What Everyone *Really* Thinks About MyMathLab (With #Protips)

20:33 01 November in How To's, MOOC Trends, MOOC's, MyMathLab, Online Class
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High schools and universities around the world have adopted MyMathLab as a way for students to do and turn in math homework online. It is a solution to a problem that didn’t really exist, and lots of students see it in the same way that they might see a program designed to grade essays—it just doesn’t work. Grading requires a human touch—and MyMathLab comes off as a pseudo artificial intelligence that wants you to fail your calculus class. Sure, a lot of math problems have one answer, but Pearson (you know, the people that write all those expensive text books you have to buy and also write all those standardized tests you have to take?), also thinks they can figure out how to grade students on whether or not their “work” is done correctly.

That’s all well and good—if it actually worked 100% of the time. Even a quick Google search of “MyMathLab” will generate an entire sub-Reddit devoted to cringe-inducing MyMathLab stories. Anyone who’s ever used it will tell you that it has…bugs. Sure, we’ll call them bugs. Features that just don’t work. Or some features that work too well—like marking a problem wrong and then when the answer is shown, it is identical to what you’ve entered.

The harsh reality is, however, that schools are going to keep on using this program, especially as more and more classes trend towards online homework submission. That means that students around the world just have to…deal with it. In order to make “dealing with it” a little less of a horror, we’ve got a list of tips and tricks that should help.

  1. Marking something incorrect when it is correct. What’s the difference between four over one and four? Realistically? Nothing. But if the program wants you to put in four over one and you put in four, that’s a wrong answer. You’ll see situations like this rampant in the forums devoted specifically to hating on MyMathLab. And for good reason. No human grader would ever look at that answer and mark it wrong, especially because four over one is a nonsensical answer, and four is an answer that a rational human would put. When it comes to situations like this, you’re just going to have to appeal to your instructor for the points.

 

  1. No keyboard shortcuts. If you need to input a fraction, you used to have to use their fraction-specific formatting buttons in order to make sure that the fraction was entered correctly. Now, there are plenty of keyboard shortcuts, actually intuitive ones that can make it a lot fast to enter into a computer what really should just be written by hand and turned into your teacher like the good old days. For example, you can just use the / key to create a simple fraction. You can hit enter to enter your answer and advance to the next question. You can enter exponents by using the circumflex key (^).

 

  1. Use the built in helps. Because the developers have no doubt discovered that there’s nothing worse than trying to solve complex calculations on a computer that is limited to the track pad or mouse and keyboard, there are some helps actually built into the software. For example, you could view an example, which lets you look at other problems in the same vein—seriously helpful if you’re stuck as to how to proceed. The help me solve this feature is, according to Pearson (so who knows how accurate this is), like a tutor walking you through the problem.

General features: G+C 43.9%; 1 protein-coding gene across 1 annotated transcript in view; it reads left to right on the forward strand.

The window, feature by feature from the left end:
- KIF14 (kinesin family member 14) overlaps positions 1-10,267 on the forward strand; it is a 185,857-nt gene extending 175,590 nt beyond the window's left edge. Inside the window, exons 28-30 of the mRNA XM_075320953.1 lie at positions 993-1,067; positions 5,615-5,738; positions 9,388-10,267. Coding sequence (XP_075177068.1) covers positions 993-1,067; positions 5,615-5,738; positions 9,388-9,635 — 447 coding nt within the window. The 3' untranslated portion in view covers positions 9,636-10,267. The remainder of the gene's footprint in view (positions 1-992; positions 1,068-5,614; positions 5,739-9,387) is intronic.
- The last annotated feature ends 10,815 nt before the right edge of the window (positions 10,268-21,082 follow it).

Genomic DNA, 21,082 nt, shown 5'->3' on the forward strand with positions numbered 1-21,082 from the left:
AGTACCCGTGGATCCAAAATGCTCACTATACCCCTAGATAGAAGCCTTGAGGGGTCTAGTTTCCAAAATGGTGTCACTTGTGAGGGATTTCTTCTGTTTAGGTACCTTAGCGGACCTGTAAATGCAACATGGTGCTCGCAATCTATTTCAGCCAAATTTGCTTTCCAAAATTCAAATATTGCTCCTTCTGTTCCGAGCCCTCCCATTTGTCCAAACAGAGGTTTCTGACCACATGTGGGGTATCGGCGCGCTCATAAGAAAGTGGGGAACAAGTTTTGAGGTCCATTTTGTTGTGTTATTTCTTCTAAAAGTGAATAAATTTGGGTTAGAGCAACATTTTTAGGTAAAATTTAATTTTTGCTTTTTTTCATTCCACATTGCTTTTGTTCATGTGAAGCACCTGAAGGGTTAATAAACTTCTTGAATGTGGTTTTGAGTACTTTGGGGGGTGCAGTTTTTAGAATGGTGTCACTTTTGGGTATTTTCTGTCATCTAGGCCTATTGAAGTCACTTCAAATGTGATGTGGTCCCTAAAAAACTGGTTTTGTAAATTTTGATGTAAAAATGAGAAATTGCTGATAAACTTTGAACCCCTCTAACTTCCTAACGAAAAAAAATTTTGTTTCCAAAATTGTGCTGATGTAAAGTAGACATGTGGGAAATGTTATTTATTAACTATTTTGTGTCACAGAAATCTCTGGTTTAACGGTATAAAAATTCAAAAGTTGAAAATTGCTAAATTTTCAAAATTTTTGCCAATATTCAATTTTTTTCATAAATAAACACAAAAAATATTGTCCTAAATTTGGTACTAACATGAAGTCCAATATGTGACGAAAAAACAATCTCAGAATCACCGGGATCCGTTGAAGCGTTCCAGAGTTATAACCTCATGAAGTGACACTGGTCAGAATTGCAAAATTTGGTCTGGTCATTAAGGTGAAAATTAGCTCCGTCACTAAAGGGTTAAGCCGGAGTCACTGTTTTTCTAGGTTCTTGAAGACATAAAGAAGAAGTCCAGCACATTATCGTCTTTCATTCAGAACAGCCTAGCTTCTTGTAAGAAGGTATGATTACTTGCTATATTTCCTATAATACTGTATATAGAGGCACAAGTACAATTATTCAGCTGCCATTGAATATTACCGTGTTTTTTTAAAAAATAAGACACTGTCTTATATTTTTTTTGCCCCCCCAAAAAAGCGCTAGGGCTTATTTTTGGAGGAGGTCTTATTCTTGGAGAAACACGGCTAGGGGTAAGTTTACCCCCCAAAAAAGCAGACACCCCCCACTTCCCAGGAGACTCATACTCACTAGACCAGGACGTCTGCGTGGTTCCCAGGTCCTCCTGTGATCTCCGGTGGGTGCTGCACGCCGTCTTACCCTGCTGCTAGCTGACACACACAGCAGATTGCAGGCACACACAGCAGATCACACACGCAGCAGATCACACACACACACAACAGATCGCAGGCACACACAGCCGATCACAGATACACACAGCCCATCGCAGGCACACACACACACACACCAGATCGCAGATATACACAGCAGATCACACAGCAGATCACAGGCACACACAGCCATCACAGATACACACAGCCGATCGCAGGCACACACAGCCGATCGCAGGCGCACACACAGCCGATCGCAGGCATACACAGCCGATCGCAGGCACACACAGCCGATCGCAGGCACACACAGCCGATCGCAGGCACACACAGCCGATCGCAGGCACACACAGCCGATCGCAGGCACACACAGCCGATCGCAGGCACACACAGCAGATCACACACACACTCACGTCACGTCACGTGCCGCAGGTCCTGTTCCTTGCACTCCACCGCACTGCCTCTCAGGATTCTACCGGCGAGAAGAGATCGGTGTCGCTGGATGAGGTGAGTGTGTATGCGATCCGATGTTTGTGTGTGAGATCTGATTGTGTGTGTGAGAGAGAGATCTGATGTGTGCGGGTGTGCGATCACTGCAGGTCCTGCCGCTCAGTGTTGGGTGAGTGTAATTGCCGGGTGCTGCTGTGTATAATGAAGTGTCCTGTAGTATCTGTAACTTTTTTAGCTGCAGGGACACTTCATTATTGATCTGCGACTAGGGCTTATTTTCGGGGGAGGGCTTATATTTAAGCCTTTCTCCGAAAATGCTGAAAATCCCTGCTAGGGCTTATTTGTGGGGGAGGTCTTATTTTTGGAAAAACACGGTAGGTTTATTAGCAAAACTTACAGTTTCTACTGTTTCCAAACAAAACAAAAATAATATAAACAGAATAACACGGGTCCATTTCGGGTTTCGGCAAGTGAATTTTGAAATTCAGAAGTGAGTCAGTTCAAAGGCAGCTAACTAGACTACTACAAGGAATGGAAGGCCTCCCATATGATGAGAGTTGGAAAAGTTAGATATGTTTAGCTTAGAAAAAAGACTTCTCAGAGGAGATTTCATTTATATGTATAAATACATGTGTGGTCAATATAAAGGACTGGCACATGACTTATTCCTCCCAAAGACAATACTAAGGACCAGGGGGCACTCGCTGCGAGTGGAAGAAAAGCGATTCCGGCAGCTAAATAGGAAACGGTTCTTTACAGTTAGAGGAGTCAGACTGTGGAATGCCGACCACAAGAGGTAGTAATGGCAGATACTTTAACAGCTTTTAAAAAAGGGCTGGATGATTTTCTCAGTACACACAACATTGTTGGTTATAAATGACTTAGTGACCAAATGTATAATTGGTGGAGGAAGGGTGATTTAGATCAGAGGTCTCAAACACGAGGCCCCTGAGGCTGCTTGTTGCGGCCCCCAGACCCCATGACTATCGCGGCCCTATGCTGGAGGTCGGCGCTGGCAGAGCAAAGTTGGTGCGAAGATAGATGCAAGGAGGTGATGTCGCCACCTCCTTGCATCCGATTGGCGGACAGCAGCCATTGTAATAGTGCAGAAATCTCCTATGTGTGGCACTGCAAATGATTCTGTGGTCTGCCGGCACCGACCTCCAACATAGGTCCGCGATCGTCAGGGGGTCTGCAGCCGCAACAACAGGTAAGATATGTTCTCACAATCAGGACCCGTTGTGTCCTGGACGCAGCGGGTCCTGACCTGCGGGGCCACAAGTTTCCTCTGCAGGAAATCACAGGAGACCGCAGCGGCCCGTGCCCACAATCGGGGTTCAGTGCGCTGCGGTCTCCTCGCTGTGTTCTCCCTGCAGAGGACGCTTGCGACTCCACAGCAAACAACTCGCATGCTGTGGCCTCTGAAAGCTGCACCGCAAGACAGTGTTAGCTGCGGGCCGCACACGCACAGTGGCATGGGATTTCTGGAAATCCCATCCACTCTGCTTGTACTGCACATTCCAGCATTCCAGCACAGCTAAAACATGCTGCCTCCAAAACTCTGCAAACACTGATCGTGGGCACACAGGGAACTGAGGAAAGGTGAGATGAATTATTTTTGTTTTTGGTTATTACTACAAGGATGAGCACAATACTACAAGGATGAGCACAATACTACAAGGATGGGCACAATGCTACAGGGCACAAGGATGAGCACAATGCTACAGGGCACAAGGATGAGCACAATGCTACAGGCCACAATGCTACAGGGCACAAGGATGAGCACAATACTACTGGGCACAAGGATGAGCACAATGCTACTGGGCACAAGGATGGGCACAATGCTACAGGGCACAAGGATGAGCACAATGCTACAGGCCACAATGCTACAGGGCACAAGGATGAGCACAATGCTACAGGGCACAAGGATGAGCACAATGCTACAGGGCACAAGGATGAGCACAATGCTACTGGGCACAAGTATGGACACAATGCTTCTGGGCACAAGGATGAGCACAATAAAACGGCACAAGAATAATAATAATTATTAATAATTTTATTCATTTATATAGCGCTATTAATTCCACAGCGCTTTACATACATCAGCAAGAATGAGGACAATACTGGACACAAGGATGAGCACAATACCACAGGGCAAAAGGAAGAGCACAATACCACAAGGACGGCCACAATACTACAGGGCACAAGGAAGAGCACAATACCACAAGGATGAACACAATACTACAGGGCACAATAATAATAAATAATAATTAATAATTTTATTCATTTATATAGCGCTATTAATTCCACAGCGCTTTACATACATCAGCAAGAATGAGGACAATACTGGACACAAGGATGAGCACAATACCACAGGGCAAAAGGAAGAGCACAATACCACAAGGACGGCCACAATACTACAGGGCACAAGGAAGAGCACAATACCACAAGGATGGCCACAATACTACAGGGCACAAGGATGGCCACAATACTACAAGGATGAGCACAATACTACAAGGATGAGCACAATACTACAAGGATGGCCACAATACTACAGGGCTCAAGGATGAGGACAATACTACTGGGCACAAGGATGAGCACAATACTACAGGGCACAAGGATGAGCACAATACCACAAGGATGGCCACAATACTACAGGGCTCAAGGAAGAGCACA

1. Do it on paper first. Anyone who has ever taken a math class (and that’s any person over the age of six), knows that math is best done, by hand, on a physical sheet of paper. Until the day that computers are advanced enough that we can use our tablets exactly like a pencil on a sheet of paper and the computer can process what is being written (even by shaky-handed seven-year-olds), it’s probably best to solve the problem on paper first, and then input the steps onto the computer. If you’re one of those people that has a hard time staring at a computer screen, this is your best plan of action.

 

  1. Don’t be afraid to ask your instructor or report problems. The course instructor, whether your teacher or a professor can change your score. If MyMathLab marks you wrong on something—and, come on, this is going to happen—don’t be afraid to make a note of it and email your instructor or meet with him in person to discuss it. If you did the work and got the answer right, you deserve those points and the instructor can give them back to you.

That’s the long and short of it. We all know how horrible MyMathLab (and all its variants really are) and it’s not going to get easier anytime soon as more and more schools adapt MML as their learning management solution but if these tips aren’t enough, you can always go ahead and hire a math wiz kid to help you with your MyMathLab… Now there’s an idea, right?

Kelly Reynolds-Seraphin

cs1@noneedtostudy.com

Hi, I am No Need To Study's writing department head and I also wear the hat of team leader for customer support @NoNeedToStudy. I like puppies, rainbows and I sort of am a computer whiz so I help with computer courses and classes too. I write blogs at times about interesting trends and developments in the MOOC space. My claim to fame? I wrote some of the first lines of code that ended up being what VK.com is now. (Un)Official New York Soul Cycle and Flybarre ambassador.

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